Monday, May 23rd, 2016
The Story Behind the Photo PDF Print E-mail
Chernobyl Hope - People Magazine - April 24, 2006 As seen in...

  Issue: April 24, 2006
  Pages 104 - 110

If you could see the other half of the image that the camera did not capture, only then could you know that Nastya (the little girl I’m comforting) is having bedsore dressings changed. When I first approached her – just a couple of minutes before this photo was taken, Nastya was clearly distressed from the pain and discomfort of having bedsore dressings peeled off and replaced. A fellow volunteer, nurse Marie Cox from Ireland, was performing the dressing change. Marie works so well – so careful, so delicate and swift in her approach. Sadly, the process is just so painful and distressing, no matter how careful one is, there will be pain and discomfort for a child in Nastya’s condition. 

Nastya’s face was expressing anguish, eyes averting and head turned completely to one side – as if she was trying to bury her face into the pillow. I talked to Nastya first “Hello sweetie – brave girl you are, so brave. You’re doing such a good job. We’re a good way done now, and I’ll stay with you through the whole thing.”

I placed my hand on her chest and over her head, holding her, looking at her, talking to her. Within seconds, her body, face, gesture and breath began to relax. Her head turned towards me (that’s the image in the photo) and we shared a long gaze into one another’s face. Her face relaxed, and her breath rate slowed down.  
Marie looked over to Nastya and noted that she looked a lot better than when she first started the dressing change. Dietlind Lerner, the journalist from People Magazine, came over and asked Marie “So is what Suzanne is doing helping her?” Marie answered, “Oh yes, definitely – look at her. She’s more comfortable. Suzanne is helping her get through this.”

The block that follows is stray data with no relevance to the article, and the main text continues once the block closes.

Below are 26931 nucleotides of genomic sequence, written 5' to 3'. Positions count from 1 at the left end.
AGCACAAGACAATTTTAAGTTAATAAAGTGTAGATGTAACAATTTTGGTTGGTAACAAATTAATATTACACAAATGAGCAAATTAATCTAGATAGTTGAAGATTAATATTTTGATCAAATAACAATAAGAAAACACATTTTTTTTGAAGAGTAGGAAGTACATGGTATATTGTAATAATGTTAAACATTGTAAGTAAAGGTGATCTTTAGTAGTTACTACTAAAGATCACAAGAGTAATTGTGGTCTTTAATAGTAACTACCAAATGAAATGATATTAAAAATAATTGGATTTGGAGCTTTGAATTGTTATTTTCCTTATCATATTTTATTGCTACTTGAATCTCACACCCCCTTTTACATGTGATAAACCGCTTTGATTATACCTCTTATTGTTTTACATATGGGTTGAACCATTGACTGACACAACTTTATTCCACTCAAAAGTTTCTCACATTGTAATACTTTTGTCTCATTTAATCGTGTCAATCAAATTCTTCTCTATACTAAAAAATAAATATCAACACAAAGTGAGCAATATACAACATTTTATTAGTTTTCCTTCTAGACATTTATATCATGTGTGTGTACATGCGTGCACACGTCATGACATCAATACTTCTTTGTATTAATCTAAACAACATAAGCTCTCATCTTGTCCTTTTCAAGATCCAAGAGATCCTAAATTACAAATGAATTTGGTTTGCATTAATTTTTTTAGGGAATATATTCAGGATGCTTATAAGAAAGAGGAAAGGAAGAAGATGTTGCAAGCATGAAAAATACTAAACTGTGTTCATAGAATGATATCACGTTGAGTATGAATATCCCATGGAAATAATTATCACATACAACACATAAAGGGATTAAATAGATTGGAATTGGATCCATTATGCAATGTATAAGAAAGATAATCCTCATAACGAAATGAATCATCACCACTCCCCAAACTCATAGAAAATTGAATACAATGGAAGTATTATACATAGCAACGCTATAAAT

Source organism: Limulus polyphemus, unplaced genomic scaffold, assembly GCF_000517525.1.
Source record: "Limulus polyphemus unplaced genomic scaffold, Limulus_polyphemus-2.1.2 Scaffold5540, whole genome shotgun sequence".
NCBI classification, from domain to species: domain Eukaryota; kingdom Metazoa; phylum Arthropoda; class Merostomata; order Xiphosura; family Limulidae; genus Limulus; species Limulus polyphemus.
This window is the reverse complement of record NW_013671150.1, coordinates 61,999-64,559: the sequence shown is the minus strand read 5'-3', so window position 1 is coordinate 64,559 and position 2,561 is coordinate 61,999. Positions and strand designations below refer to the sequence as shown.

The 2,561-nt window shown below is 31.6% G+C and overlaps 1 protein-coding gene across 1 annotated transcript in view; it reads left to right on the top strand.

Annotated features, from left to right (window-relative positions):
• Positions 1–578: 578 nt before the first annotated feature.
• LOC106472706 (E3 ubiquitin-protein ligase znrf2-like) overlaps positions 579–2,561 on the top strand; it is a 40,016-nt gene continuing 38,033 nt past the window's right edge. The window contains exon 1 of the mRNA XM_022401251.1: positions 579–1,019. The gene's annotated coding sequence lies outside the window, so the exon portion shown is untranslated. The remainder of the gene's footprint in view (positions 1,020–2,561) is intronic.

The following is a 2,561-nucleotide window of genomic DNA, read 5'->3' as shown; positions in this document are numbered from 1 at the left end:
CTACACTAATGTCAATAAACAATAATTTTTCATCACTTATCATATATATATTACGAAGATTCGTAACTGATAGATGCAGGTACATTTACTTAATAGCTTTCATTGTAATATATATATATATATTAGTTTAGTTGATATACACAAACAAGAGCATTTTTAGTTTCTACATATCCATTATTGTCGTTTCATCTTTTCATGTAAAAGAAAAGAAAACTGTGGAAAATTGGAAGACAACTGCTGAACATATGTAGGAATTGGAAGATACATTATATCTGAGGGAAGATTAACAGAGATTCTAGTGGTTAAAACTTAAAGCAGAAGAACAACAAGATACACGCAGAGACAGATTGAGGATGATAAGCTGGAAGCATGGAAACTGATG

What feeds my passion about this work is that it requires no technology, to tools, nothing to plug in, no buttons, dials, clips, straps, snaps or switches. It’s about presence, contact and intent. It’s not about curing the person; it’s about caring for the person. Without compassionate care, recovery is a more of a challenge than it needs to be. This work offers the child the incentive to thrive – because, indeed, somebody cares. We all need purpose in life – and for children like this, survival is distinctly dependent on the fact that there is someone who cares that they are alive, and that care is seen, felt and heard through the caregiver’s action and physical and emotional presence. She matters to me. That is something for Nastya to live for.

If we knew we didn’t matter to anyone – really, what would be the point? Everyone needs to know that someone cares and is happy they are alive.

Thank you, to Dietlind Lerner for delivering our story – and to Antonin Kratochvil for capturing a photo that represents what I love.


Next >


Lost Password?
No account yet? Register
© 2016 Compassionate Child - Suzanne P. Reese